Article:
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Introduced Version Senate Bill 464 History

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Senate Bill No. 464

(By Senators Palumbo, Wills and Kessler (Acting President))

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[Introduced February 8, 2011; referred to the Committee on the Judiciary.]

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A Bill to amend and reenact §61-7A-2 and §61-7A-5 of the Code of West Virginia, 1931, as amended, all relating to the procedure for petitioning to regain the right to possess firearms to comply with the minimum criteria to establish qualifying mental health relief from firearms disabilities under the NICS Improvement Act of 2007 generally.

Be it enacted by the Legislature of West Virginia:

    That §61-7A-2 and §61-7A-5 of the Code of West Virginia, 1931, as amended, be amended and reenacted, all to read as follows:

ARTICLE 7A. STATE MENTAL HEALTH REGISTRY; REPORTING OF PERSONS’ PROSCRIBED FROM FIREARM POSSESSION DUE TO MENTAL CONDITION TO THE NATIONAL INSTANT CRIMINAL BACKGROUND CHECK SYSTEM; LEGISLATIVE FINDINGS; DEFINITIONS; REPORTING REQUIREMENTS; REINSTATEMENT OF RIGHTS PROCEDURES.

§61-7A-2. Definitions.

    As used in this article and as the terms are deemed to mean in 18 U.S.C. §922(g) and section seven, article seven of this chapter as each exists as of January 31, 2008:

    (1) “A person adjudicated as a mental defective” means a person who has been determined by a duly authorized court, tribunal, board or other entity to be mentally ill to the point where he or she has been found to be incompetent to stand trial due to mental illness or insanity, has been found not guilty in a criminal proceeding by reason of mental illness or insanity or has been determined to be unable to handle his or her own affairs due to mental illness or insanity.

    (2) “Committed to a mental institution” means to have been involuntarily committed for treatment pursuant to the provisions of chapter twenty-seven of this code by virtue of a final order of commitment.

     (3) “Mental institution” means any facility or part of a facility used for the treatment of persons committed for treatment of mental illness or addiction.

§61-7A-5. Petition to regain right to possess firearms.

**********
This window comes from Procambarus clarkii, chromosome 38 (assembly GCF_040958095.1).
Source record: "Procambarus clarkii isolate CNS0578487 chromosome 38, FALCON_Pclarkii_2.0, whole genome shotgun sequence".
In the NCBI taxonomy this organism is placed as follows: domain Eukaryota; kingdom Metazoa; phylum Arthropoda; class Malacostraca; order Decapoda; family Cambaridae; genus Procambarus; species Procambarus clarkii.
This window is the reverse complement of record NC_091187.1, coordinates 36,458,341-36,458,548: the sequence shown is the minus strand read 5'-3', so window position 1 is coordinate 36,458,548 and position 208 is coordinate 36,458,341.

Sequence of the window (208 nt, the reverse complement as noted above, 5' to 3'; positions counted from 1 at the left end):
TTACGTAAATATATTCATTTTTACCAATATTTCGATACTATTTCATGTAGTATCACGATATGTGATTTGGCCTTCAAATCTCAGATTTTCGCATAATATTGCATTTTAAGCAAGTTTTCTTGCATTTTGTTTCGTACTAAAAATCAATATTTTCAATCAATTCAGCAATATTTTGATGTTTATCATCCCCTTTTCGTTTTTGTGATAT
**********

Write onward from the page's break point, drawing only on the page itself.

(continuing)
(a) Any person who is prohibited from possessing a firearm pursuant to the provisions of section seven, article seven of this chapter or by provisions of federal law by virtue solely of having previously been adjudicated to be mentally defective or to having a prior involuntary commitment to a mental institution pursuant to chapter twenty-seven of this code may petition the circuit court of the county of his or her residence to regain the ability to lawfully possess a firearm. Petitioners prohibited from possession of firearms due to a mental health disability, must include in the petition for relief from disability: (1) A listing of facilities and location addresses of all prior mental health treatment received by petitioner; (2) an authorization, signed by the petitioner, for release of mental health records to the prosecuting attorney of the county; and (3) a verified certificate of mental health examination by a licensed psychologist or psychiatrist occurring within thirty days prior to filing of the petition which supports that the petitioner is competent and not likely to act in a manner dangerous to public safety. The court may only consider petitions for relief due to mental health adjudications or commitments that occurred in this state, and only give the relief specifically requested in the petition. In determining whether to grant the petition, the court shall receive and consider at a minimum evidence: (1) Concerning the circumstances regarding the firearms disabilities imposed by 18 U.S.C. §922(g)(4); (2) the petitioner’s record which must include the petitioner’s mental health and criminal history records; and (3) the petitioner’s reputation developed through character witness statements, testimony, or other character evidence. If the court finds by clear and convincing evidence that the person is competent and capable of exercising the responsibilities concomitant with the possession of a firearm, will not be likely to act in a manner dangerous to public safety, and that granting the relief will not be contrary to public interest, the court may enter an order allowing the petitioner to possess a firearm. If the order denies petitioner’s ability to possess a firearm, the petitioner may appeal the denial, which appeal is to include the record of the circuit court rendering the decision.